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Africa tour and safari in Kenya: What are your questions and fears?
It is strongly recommended that all travelers are individually insured. The travel insurance should cover personal accident, medical expenses and repatriation, trip cancellation and loss of personal effects. Make sure your insurer is aware of the type of travel to be undertaken.
A tourist visa is required for entry into both Kenya and Tanzania. There are two options for purchase: 1) In advance by applying through your local Kenya and/or Tanzania embassy (allow 4-6 weeks). 2) Upon arrival in Kenya at the airport (Nairobi) and Tanzania at the border. Each visa is USD and is payable in cash only (bill denominations must be USD or less). Allow 30-45 minutes in Nairobi, and about 10-20 minutes at the Tanzania border.
Best time to view game
In general, the best times to see game are early morning and late afternoon. In the midday heat, animals frequently retreat to the cool of thick undergrowth, where they cannot be seen. Another benefit to morning and afternoon game drives is witnessing unforgettable sunrises and sunsets.
There are two rainy seasons - the "Long Rains" from mid-March to June, and the "Short Rains" from mid-November to mid-December. The Short rainy season and is only called "short" because of the duration not the amount of rain. Even though they are called the rainy season, there are still wonderful sunny days during that time. It might open up a huge downpour for an hour or so, but other than that you will be fine. Morning and afternoon game drives are usually not affected. You can usually save up to 20% on your tour by booking during these times.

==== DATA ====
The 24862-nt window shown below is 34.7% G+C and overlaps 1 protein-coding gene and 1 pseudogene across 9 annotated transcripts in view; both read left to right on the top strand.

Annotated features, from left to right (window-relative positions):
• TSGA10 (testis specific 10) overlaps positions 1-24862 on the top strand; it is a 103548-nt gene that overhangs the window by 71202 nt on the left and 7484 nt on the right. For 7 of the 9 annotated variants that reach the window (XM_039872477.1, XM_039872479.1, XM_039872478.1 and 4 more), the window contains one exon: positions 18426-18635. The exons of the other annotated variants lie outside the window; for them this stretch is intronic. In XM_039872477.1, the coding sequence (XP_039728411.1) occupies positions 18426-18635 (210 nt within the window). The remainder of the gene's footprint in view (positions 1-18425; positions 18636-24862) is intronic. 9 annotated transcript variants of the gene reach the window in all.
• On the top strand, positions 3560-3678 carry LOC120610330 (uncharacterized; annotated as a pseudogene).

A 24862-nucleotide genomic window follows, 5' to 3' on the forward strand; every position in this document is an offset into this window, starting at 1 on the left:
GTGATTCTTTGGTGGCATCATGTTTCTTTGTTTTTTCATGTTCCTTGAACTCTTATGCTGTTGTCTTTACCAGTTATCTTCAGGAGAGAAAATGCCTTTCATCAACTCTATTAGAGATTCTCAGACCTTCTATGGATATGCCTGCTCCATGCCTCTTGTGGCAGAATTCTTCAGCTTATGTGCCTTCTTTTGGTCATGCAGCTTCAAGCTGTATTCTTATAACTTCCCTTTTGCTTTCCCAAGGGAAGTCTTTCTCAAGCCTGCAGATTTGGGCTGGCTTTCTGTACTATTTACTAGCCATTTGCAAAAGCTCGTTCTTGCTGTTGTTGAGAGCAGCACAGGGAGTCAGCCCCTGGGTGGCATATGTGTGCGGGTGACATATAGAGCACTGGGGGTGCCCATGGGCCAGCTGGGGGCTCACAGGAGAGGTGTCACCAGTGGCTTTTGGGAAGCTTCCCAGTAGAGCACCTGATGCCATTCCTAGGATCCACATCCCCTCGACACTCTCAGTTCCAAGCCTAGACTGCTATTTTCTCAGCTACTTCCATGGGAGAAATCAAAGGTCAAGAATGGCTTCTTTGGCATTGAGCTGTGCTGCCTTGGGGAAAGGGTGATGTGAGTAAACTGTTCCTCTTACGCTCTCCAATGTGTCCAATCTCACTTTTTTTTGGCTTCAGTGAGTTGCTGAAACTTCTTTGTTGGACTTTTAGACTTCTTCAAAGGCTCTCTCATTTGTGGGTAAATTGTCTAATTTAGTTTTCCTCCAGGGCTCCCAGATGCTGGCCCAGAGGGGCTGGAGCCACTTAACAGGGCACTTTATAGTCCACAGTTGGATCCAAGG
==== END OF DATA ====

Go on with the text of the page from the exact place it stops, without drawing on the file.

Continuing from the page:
Why Kenya and/or Tanzania
Hundreds of thousands of people travel to Kenya and Tanzania every year just to see the animals. There are lions, leopards, elephants, cape buffalo, rhino, giraffe, gazelle and wart hogs, just to name a few, that are alive and well and walking around in the game parks. Although you can no longer kill them, you can get mighty close to them to either photograph or just enjoy watching them go about doing whatever it is they do. There is also a huge variety of bird life. To add to all that, the land itself is some of the most gorgeous on the planet and extremely varied. There are mountains, deserts, savanna's, rivers, oceans and forests. The air is clean, the scenery fantastic and the joys of getting that close to nature is hard to describe. Just being there seems to do something to many a visitors soul.